He shared advice with the graduates that he had once received from Rosa Parks: “Bob, when you see something wrong, do something about it.”
“Rise up and make a new nation,” Zellner urged the graduates.
Joe Marfuggi, former president and CEO of Riverfront Recapture, Inc., also received an honorary doctorate and urged the graduates to work for a better future.
“Why settle for the way things are when you can work to make things better?” he asked.
Marfuggi worked for the Riverfront Recapture organization for more than 27 years, advocating tirelessly to increase public access to the Connecticut River.
In echoing the thoughts of Robert F. Kennedy, Marfuggi congratulated the graduates on daring to ask, “Why not?” rather than just “Why?” and on doing the work to make themselves and their world better.
In his remarks, Goodwin president Mark Scheinberg quoted Mark Twain, telling the students that the two most important days in people’s lives are the day they’re born and the day they find out why.
“Today is the day you get to show the world your ‘Why,’” Scheinberg told the students.
The Class of 2015 valedictorian, Lee Housley, who earned her bachelor’s degree in Business Administration, told the graduates that despite the many roads they had all taken in their lives, they were determined to keep walking in the right direction.
“Graduates, you’re facing in the right direction,” Housley said. “Keep on walking.”
View photos here.
For the Connecticut River Academy (CTRA), an early college and environmentally-minded high school located on Goodwin College’s campus, innovative teaching styles and courses centered on community involvement are the norm.
The high school, which supplies each of its students with a MacBook Air to provide access to the creative power of a personal computer, strives to constantly be at the cutting edge — and that effort is best reflected in the dedicated teaching staff. On May 29, the Connecticut River Academy named social studies teacher Tony Roy as the CTRA Teacher of the Year at their annual school celebration. Roy was a founding staff member of the school, and has been teaching there for five years. “It’s humbling. There are a lot of other great educators who work here, and I think it could have been anyone else because everyone works really hard here,” said Roy about the honor.
Nominated for the award by his fellow teachers, Roy is known by students and teachers alike as a force to be reckoned with. He designed and taught curricula for classes like Civics, Food Systems, Social Justice, and Gender Studies, classes that have been wildly popular with students and often involve fieldwork along the Connecticut River. Roy also works to bring the community action and involvement outside of the classroom.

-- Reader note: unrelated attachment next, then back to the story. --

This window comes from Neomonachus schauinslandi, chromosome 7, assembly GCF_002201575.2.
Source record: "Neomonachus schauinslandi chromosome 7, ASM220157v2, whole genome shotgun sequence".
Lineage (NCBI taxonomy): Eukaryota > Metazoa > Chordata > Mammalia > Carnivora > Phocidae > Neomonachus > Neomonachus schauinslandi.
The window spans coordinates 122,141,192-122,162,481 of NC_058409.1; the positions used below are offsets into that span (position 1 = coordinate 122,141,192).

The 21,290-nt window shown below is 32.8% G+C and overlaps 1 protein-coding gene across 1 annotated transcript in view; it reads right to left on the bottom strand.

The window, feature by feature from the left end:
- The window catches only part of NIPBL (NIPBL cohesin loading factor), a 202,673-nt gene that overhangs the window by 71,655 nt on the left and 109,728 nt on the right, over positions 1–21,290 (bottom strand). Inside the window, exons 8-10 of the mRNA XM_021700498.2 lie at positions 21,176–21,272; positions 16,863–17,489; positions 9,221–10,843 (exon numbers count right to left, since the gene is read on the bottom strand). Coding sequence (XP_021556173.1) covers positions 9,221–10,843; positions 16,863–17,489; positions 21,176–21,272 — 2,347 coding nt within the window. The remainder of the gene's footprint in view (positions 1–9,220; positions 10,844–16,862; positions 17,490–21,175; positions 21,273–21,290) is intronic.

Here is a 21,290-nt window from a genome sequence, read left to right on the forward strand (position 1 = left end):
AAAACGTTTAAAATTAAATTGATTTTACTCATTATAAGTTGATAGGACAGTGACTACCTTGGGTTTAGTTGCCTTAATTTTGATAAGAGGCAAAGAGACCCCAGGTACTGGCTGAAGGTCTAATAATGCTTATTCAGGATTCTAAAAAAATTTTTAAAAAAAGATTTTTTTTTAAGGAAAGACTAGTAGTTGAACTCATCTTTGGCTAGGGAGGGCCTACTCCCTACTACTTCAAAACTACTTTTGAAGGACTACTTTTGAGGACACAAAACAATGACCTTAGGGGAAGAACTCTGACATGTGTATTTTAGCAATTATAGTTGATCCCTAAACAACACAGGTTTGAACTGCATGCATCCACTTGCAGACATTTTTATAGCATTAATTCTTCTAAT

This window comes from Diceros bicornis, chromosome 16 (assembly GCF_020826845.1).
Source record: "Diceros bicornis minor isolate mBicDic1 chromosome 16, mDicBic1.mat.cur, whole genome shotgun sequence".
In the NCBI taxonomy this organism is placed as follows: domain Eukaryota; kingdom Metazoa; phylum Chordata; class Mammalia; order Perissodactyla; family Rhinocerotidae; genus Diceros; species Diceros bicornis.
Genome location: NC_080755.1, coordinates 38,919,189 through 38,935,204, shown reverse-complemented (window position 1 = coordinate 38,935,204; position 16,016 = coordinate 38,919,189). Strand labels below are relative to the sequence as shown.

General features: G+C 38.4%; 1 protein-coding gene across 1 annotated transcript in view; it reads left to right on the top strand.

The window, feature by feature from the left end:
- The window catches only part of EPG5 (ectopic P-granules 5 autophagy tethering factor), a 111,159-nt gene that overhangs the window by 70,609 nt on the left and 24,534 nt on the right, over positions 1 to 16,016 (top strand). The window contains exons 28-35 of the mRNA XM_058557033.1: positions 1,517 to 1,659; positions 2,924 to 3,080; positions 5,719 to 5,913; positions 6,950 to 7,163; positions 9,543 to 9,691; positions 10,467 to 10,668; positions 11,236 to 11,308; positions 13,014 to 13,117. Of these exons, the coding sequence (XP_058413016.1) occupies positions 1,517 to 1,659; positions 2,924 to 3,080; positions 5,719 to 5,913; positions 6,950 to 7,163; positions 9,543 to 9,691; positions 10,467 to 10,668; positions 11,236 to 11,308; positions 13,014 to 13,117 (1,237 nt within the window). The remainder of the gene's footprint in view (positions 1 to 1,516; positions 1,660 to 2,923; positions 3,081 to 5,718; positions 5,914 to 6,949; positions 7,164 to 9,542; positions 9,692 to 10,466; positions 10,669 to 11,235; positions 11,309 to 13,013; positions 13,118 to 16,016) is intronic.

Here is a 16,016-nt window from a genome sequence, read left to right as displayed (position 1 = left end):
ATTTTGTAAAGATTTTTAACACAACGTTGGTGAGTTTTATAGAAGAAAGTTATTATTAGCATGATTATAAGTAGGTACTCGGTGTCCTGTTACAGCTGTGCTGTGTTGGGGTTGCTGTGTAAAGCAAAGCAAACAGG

Since CTRA’s founding five years ago, Roy has supervised the CTRA Activists. The club, Roy explained, focuses on helping the community as well as addressing social justice issues within the high school environment. As a group, they participated in statewide events like Rebuilding Together and the Walk Against Hunger for all five years. Last year, the school raised about $1,400 for the Walk Against Hunger and the club plans to continue the tradition.
The club’s first event on the school campus was a Mix it Up at Lunch Day in 2010, where students were encouraged to sit with people they had never eaten lunch with before and make new friends. This style of diversifying the student population expanded into more serious issues like gender inequality in the student environment, which is explored through a program named GirlCott. The focus of GirlCott shifts every year — past topics have included the makeup industry to domestic violence — and culminates in a schoolwide assembly or show.
Despite mentoring the club through all of these programs, Roy does not claim to be the driving force behind it. “I think my role is that of a coach, someone who is there for support and guidance and sometimes a little bit of boosting. I think that same kind of thing goes into my classroom as well,” Roy explained. He mentioned that this style of teaching is embraced by a growing number of teachers in Connecticut, not just those at CTRA.
However, Roy explained that he did not think he could have achieved all of this on his own. He made sure to mention the other people he felt made his success possible, thanking them for their support. “Without my other colleagues in my department, who all worked together to build this great curriculum; without my wife, who is a major activist in this area and inspires me every day, this wouldn’t be possible,” he said.
Goodwin College student Michele Gomez of East Hartford has been named a recipient of one of nine nursing scholarships awarded this year by the Wethersfield-Rocky Hill Professional Nurses Association (WRHPNA). Michele is a registered nurse in the RN-to-BSN program at Goodwin and a staff nurse at ProHealth in Wallingford, CT. The announcement was made at the annual WRHPNA awards dinner on May 13. For nearly 75 years, the WRHPNA has been active in community service, including funding and awarding annual scholarships to support local and state residents preparing to become registered nurses, and current registered nurses planning to continue their education.